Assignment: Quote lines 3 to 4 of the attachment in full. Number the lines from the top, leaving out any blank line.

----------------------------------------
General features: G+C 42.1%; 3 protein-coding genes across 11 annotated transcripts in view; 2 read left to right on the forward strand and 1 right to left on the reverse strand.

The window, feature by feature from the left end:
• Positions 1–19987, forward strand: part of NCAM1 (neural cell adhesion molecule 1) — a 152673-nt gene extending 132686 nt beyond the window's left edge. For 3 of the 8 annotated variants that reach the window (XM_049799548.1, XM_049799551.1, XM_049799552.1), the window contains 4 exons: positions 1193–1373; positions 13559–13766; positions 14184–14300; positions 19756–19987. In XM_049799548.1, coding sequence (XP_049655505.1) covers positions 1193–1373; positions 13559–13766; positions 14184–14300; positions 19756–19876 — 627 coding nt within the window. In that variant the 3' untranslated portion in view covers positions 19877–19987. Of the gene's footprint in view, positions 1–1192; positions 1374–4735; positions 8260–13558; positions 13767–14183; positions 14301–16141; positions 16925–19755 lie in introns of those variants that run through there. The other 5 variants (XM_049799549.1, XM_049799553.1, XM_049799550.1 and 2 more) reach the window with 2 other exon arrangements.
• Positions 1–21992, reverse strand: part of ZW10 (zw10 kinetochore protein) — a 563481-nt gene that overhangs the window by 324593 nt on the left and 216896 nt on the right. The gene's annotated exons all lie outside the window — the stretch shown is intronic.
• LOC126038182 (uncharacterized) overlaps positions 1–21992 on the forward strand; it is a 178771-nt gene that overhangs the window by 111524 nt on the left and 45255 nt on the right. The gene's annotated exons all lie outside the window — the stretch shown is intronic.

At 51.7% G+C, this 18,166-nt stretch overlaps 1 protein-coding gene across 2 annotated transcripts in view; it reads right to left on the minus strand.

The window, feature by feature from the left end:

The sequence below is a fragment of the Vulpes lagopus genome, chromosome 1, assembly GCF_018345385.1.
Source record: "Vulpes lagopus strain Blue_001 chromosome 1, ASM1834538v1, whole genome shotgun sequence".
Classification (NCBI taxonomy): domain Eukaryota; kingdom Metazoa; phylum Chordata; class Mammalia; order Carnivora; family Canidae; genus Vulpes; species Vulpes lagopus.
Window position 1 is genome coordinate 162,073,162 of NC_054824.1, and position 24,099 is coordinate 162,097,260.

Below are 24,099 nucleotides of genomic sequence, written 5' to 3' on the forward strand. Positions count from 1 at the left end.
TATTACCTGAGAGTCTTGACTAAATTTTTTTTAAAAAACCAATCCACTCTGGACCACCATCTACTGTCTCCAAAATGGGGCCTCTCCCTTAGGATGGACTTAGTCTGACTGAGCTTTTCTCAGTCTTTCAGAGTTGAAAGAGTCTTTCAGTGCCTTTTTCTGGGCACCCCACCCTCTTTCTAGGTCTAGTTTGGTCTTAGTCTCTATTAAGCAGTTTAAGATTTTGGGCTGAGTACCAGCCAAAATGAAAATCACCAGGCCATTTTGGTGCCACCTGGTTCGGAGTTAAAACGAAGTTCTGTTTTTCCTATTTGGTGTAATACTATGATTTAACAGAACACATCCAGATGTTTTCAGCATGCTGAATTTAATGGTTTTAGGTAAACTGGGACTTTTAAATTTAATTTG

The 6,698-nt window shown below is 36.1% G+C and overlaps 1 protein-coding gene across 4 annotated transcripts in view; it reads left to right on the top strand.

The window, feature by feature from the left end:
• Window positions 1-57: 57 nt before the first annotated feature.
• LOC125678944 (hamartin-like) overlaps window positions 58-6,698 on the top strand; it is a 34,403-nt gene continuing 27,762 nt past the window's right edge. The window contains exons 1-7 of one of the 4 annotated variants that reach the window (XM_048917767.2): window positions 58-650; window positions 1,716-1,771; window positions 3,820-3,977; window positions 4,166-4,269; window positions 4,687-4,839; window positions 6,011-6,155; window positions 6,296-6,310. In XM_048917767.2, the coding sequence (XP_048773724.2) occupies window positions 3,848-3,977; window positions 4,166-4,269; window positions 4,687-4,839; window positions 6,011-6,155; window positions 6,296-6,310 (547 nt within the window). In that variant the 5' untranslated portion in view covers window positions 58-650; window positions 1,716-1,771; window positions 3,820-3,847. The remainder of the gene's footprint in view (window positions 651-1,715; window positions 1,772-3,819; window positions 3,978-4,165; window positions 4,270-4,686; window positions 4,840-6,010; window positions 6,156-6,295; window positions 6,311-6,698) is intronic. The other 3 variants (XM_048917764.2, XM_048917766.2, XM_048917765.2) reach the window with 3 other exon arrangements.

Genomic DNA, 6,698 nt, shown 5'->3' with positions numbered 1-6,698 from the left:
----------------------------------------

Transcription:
• Positions 1–19987, forward strand: part of NCAM1 (neural cell adhesion molecule 1) — a 152673-nt gene extending 132686 nt beyond the window's left edge. For 3 of the 8 annotated variants that reach the window (XM_049799548.1, XM_049799551.1, XM_049799552.1), the window contains 4 exons: positions 1193–1373; positions 13559–13766; positions 14184–14300; positions 19756–19987. In XM_049799548.1, coding sequence (XP_049655505.1) covers positions 1193–1373; positions 13559–13766; positions 14184–14300; positions 19756–19876 — 627 coding nt within the window. In that variant the 3' untranslated portion in view covers positions 19877–19987. Of the gene's footprint in view, positions 1–1192; positions 1374–4735; positions 8260–13558; positions 13767–14183; positions 14301–16141; positions 16925–19755 lie in introns of those variants that run through there. The other 5 variants (XM_049799549.1, XM_049799553.1, XM_049799550.1 and 2 more) reach the window with 2 other exon arrangements.
• Positions 1–21992, reverse strand: part of ZW10 (zw10 kinetochore protein) — a 563481-nt gene that overhangs the window by 324593 nt on the left and 216896 nt on the right. The gene's annotated exons all lie outside the window — the stretch shown is intronic.